Whatever Frankie Dettori's trespasses at Epsom last month, they were all forgiven and forgotten at the Curragh yesterday. After the Oaks the Italian had been, with some justification, vilified for losing third place – and the each-way bets – on the favourite Blue Bunting, whom he stopped urging prematurely near the finish. But in the Irish version of the Classic punters did not lose faith in either the filly or her partner, backed them from 11-2 in the morning to 5-2 at the off, and were rewarded, this time, by an inch-perfect display of commitment by horse and rider.
At Epsom, even before Dettori's indecretion, the run of the race had not gone Blue Bunting's way. And again yesterday, she was not an obvious winner halfway down the home straight, trapped among rivals as Banimpire and Kevin Manning struck for home.
But this time, Dettori was in no mood for getting it wrong and, once he switched his mount for a clear run at the leaders, his rhythm and determination matched Blue Bunting's own co-operation and reserves of stamina, and the pair caught gallant Banimpire in the final stride to take the Group One prize by a short-head.
Relief was Dettori's first reaction. "Epsom had been a bit of a mess-up," he said, "and though I knew she had a great chance today, when I got myself stuck behind the other horses I was struggling. As a last resort I switched to the outside and once she saw daylight she picked up and really came home.
"But I didn't know I'd won until after we'd pulled up. I don't ride here that often and I had to ask Kevin [Manning] and he told me I had."
The Godolphin colourbearer's pretty head was in front for only one stride, the one that mattered. But as much credit must go to the Jim Bolger-trained Banimpire, who went past Oaks winner Dancing Rain a quarter of a mile out and then repelled both Wonder Of Wonders, the Oaks runner-up and 5-4 favourite, and Laughing Lashes before being mugged by the winner.
The Darley-sponsored prize was a second Classic for Blue Bunting, who had also pounced late to take the 1,000 Guineas at Newmarket, and a first Irish Oaks for Sheikh Mohammed's Godolphin operation. The dark grey daughter of Dynaformer is 10-1 from 25-1, to add another Classic to her trainer Mahmood Al Zarooni's second-season tally in the St Leger.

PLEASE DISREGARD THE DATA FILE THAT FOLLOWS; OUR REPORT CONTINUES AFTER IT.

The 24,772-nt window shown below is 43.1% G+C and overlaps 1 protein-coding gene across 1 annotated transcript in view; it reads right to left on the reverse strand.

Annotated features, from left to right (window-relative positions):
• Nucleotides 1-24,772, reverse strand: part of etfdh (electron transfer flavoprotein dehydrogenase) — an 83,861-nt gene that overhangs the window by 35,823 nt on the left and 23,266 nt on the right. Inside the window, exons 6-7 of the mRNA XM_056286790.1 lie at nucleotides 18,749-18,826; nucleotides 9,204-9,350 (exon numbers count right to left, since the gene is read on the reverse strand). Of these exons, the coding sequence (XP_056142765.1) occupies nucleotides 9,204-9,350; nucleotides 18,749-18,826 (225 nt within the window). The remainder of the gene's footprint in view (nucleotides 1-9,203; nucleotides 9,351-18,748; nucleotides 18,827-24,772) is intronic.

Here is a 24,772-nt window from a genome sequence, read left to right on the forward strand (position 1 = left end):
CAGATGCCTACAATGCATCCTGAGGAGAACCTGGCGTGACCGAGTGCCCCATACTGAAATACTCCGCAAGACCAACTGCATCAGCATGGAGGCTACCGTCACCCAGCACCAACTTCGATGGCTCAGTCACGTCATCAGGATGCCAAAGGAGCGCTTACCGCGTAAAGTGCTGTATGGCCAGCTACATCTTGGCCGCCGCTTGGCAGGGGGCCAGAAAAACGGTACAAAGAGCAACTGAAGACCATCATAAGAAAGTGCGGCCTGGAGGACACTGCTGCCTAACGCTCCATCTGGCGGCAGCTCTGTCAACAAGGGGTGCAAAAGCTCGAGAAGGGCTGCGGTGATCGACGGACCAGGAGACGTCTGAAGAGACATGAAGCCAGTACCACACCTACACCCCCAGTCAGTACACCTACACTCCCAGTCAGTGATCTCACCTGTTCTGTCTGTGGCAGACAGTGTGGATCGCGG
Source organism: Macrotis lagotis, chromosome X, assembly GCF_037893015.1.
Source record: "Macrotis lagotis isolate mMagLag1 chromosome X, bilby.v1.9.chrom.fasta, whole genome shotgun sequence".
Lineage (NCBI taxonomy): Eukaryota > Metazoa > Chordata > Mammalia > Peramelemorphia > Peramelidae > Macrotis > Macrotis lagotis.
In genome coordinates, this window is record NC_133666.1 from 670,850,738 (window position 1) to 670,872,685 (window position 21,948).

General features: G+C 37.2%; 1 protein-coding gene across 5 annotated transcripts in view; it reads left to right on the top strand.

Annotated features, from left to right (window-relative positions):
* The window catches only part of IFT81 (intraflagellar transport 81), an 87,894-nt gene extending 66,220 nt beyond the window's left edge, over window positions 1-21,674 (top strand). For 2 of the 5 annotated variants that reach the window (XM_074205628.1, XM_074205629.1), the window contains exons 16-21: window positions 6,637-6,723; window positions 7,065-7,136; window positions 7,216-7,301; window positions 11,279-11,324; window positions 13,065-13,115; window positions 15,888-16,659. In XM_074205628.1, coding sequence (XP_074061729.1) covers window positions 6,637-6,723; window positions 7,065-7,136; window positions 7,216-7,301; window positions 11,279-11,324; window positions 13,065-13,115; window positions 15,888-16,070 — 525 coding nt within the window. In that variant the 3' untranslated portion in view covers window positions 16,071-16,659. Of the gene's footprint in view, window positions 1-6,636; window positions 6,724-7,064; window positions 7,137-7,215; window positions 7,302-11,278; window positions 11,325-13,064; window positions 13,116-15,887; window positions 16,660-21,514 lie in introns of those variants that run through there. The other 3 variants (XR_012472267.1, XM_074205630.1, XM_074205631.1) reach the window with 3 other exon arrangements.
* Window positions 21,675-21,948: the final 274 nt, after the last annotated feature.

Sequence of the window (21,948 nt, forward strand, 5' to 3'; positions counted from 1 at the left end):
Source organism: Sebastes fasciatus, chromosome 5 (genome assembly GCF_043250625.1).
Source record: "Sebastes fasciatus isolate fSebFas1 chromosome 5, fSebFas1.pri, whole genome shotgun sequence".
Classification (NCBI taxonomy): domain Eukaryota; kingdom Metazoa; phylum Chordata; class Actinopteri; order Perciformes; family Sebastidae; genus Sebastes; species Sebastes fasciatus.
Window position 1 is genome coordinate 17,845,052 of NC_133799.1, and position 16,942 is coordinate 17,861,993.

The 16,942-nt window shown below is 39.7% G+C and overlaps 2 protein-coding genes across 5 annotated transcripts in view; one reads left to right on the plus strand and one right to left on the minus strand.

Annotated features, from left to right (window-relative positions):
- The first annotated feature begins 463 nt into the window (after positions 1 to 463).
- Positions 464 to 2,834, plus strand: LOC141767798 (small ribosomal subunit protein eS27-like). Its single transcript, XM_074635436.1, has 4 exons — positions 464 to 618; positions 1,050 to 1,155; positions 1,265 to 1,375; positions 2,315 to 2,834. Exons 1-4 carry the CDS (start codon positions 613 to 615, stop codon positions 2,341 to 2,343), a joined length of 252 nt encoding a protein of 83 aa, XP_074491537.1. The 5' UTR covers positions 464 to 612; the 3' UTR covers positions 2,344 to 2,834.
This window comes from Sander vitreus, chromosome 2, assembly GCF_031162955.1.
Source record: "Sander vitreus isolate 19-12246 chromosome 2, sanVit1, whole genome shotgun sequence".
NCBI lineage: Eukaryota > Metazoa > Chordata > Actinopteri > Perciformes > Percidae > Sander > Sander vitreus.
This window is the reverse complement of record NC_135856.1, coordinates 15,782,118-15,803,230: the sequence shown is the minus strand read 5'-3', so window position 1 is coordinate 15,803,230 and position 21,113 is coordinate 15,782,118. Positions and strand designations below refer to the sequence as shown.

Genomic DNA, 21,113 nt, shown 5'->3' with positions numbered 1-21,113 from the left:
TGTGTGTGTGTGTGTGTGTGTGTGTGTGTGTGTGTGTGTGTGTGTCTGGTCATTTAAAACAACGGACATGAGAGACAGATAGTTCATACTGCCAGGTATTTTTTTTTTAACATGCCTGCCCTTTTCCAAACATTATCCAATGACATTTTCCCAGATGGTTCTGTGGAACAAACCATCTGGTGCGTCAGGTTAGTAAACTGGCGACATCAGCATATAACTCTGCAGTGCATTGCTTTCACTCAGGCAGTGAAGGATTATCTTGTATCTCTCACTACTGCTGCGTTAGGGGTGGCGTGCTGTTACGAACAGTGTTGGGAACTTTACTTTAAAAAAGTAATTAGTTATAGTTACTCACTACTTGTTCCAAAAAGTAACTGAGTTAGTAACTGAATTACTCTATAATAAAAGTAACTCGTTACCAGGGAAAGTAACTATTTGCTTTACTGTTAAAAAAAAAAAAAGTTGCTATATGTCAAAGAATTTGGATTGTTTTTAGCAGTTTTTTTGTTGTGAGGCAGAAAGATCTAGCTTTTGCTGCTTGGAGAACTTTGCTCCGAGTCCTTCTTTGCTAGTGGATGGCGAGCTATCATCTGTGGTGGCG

"You can never be confident before a race like this," said Al Zarooni. "We knew we had a good filly, but she was taking on top-class ones. It was a brilliant ride by Frankie."
Less than a length covered the first four home; Wonder Of Wonders, with Ryan Moore in the saddle, was half a length behind Banimpire and a short-head in front of Laughing Lashes, whose rider, Fran Berry, dropped his whip in the closing stages. Dancing Rain, attempting to become the 14th to complete the Epsom-Curragh double, came in fifth.
There was some compensation for the Coolmore operation for Wonder Of Wonders' defeat in the form of emerging talent in the two influential juvenile contests. The newcomer Apollo, a Galileo colt trained by Aidan O'Brien, took the seven-furlong maiden with some aplomb, seeing off the more experienced Newbury Hall by three lengths.
And then the Dansili filly Fire Lily led home a clean sweep for various Co Tipperary partnerships in the Group Three Anglesey Stakes. She, though, is from the David Wachman stable, and on this occasion put the Ballydoyle trio of After, Boris Grigoriev and Ishvana in their places.
* Chris McGrath's Nap
Glass Mountain (2.45 Yarmouth)
Was not unfancied on his handicap debut and, although only fifth, the loss of a shoe cannot have helped his cause.
* Next best
Lovage (7.10 Windsor)
Blew her chance on her debut with a tardy start but finished to some purpose once she got her act together.
* One to watch
Our Jonathan (Kevin Ryan)
Has let favourite backers down the last twice, but was caught in traffic on both occasions and is worth another chance.
* Where the money's going
Workforce has been cut by most bookmakers for Saturday's King George after work yesterday and is now a general 3-1.